Low rice prices, lack of interest among youth and state priority on agricultural imports threaten organic farmers
Korean Catholic organic farmers Paul Jung Won-hae (left) and Isidore Ahn Hee-moon are seen in their farmland in Andong of South Korea in this undated image. (Courtesy: Catholic Times of Korea)
Paul Jung Won-hae and Isidore Ahn Hee-moon have been chasing their common dream of producing pesticide-free rice through organic farming for the past 32 years.
Both farmers are in their early 70s and their farmlands are in the Pungyang rural mission parish of the Andong diocese in east-central South Korea.
Jung owns 33,000 square meters of farmland, while Ahn owns 10,000 square meters.
They started farming at an early age — Jung as a teenager and Ahn in his twenties.
Today, Jung cultivates organic rice and raises cattle on his farmland. Meanwhile, Ahn grows rice, onions, chives, beans, sesame seeds, and radishes based on different seasons.
They worry that the flourishing organic farm that they have painstakingly built will wilt away due to the low prices that they get and the lack of youth taking up the trade.
Trial and errors
The duo decided to grow pesticide-free organic rice in 1991 when their interactions with the Confederation of Catholic Farmers Movement opened their eyes to the need for chemical-free agricultural practices that save lives and lands from harm.
"At the time, there was a lot of pesticide use, and some farmers were collapsing on the job because of the poisonous chemicals, and some were poisoned by the pesticides,” Ahn said.
“There was a need for pesticide-free, environmentally and health-conscious farming, and someone had to start it," Ahn added.
Some ten farmers including Ahn and Jung began organic farming on a trial-and-error basis.
Ahn pointed out that not using any pesticides and herbicides meant that the farmers had to work hands-on to get rid of unwanted insects and vegetation.
"For a month after planting, we would plow the rice fields from dawn to dusk, bent over the ground, pulling weeds,” Ahn said.
The duo recalled that the organic farming methods used had varying results – some were a success while others were utter failures.
The farmers had tried replacing herbicides with earthworms. However, the first batch of worms reportedly had a voracious appetite and reproduced so fast that they ate and destroyed the rice shoots.
However, the farmers overcame these difficulties and grew paddy and other crops.
The university students and seminarians came here every year to help them with the labor.
The farmers say that the start of the Save Our Farmland Movement (Woorinong) and the increased exchanges between urban and rural areas also helped them to turn their organic farming into a success.
Ahn pointed out that the difference in the clean water in the chemically treated fields and the murky water in the organic fields was a clear indication of the impact of the farming methods employed.
"The pesticide fields have very clear water, because there's no life in the water, but our fields are almost muddy because there are creatures like horseshoe crabs and other microorganisms stirring on the bottom. When you see that, you feel that our fields are really alive," Ahn said.
After 30 years, only Ahn and Jung from among the original 10 farmers remain in the organic farming domain.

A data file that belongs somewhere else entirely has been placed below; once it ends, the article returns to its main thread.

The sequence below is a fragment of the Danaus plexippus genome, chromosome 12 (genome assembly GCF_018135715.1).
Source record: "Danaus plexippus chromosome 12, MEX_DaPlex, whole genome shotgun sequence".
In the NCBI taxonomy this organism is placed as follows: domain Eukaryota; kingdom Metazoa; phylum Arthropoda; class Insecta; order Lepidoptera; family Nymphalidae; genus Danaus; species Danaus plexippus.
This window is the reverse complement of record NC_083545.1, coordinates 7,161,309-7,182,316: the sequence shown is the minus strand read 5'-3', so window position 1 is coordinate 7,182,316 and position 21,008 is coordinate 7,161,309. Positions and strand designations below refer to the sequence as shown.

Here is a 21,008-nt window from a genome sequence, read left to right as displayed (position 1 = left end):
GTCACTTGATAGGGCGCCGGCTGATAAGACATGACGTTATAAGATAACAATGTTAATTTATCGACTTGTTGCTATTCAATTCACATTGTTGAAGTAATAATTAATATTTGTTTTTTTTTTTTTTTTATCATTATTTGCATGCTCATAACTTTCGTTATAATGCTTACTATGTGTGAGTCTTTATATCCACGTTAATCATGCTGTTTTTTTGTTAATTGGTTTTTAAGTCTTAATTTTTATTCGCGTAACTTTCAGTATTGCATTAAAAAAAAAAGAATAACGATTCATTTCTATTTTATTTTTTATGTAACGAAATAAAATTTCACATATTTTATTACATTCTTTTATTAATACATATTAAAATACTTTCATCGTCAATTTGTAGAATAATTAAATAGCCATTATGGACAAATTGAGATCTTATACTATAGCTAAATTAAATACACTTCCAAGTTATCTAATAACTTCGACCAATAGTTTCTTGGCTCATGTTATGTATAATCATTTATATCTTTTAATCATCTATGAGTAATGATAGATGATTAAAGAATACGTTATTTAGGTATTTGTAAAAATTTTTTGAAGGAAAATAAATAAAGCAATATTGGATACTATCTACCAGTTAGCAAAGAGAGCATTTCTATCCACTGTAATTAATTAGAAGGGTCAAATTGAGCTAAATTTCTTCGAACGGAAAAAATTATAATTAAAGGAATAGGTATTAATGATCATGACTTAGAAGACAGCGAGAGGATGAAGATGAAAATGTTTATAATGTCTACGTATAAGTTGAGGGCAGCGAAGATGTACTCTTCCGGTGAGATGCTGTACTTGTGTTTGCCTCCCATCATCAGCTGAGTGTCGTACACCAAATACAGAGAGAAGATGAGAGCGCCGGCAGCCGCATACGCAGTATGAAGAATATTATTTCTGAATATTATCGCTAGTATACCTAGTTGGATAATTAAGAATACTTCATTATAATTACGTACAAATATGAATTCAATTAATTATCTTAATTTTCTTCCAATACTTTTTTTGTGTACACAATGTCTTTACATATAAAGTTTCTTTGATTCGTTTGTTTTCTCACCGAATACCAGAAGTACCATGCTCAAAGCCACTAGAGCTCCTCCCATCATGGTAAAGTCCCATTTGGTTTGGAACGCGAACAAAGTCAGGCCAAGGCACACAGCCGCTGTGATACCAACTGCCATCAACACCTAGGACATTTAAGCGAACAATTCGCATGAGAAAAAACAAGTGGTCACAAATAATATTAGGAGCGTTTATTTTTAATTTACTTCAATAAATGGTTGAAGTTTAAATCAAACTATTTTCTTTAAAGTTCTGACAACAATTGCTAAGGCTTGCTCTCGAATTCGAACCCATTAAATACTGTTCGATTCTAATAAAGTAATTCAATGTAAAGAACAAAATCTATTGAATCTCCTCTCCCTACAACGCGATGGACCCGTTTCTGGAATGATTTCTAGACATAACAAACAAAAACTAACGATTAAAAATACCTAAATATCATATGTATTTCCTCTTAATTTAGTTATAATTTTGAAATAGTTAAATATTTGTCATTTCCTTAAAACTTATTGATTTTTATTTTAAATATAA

Jung’s organic rice and Ahn's pesticide-free vegetables are sold to students through the Yecheon School Food Center.
Some of the produce is sent to the Woorinong store in Pungyang through the Catholic farmers' movement.
Rice produced by Yeonjabangah, a farmers' cooperative centered around the two farmers, has been supplying required materials for school lunches in Mapo-gu, Seoul, since 2019.
Low price and a bleak future
Despite the remarkable progress made by him, Jung is dismayed at the low prices that they get for organic rice that he cultivates and sells.
"A carpenter's daily wage is ten times what it was 30 years ago, but the price of rice hasn't changed,” Jung lamented.
Jung pointed out that a bowl of rice costs only 260 Korean won (US$0.2), whereas a slice of bread costs 2,000 won (US$1.5), and a cup of coffee costs 4,000 won (US$3).
“So how can rice be treated like this?” Jung lamented.
Jung is apprehensive about the future of organic rice cultivation in a country that he says lives on bapshim (rice power), often used to describe how, for Koreans, it doesn't feel like they have really eaten a meal unless they have had some rice.
“I wonder if we are Koreans who live on bapshim. The government is increasing agricultural imports and not listening to farmers, so who will grow healthy food in the countryside with an awakened spirit?" Jung questioned.
Agreeing with Jung’s remarks, Ahn pointed out that farming without pesticides and chemical fertilizers was an uphill task that required extensive efforts compared to those who used chemical-based alternatives.
"Other people can just spray pesticides for an hour and be done with it, but we have to spend ten times that, ten or twenty hours fighting with weeds to get it right,” Jung said.
“I'm getting older, and my back and knees are all sore, and there are no young farmers to carry on this farming, so I'm really worried. Every day I think, 'I'll have to quit next year,'" Ahn lamented.
Jung and Ahn fear that their craft may end with them and worry about the future of their "living and breathing" organic rice fields.
* This report is brought to you in partnership with the Catholic Times of Korea. It has been translated and edited from a feature that was first published by the Korean-language Catholic weekly on Oct. 22, 2023
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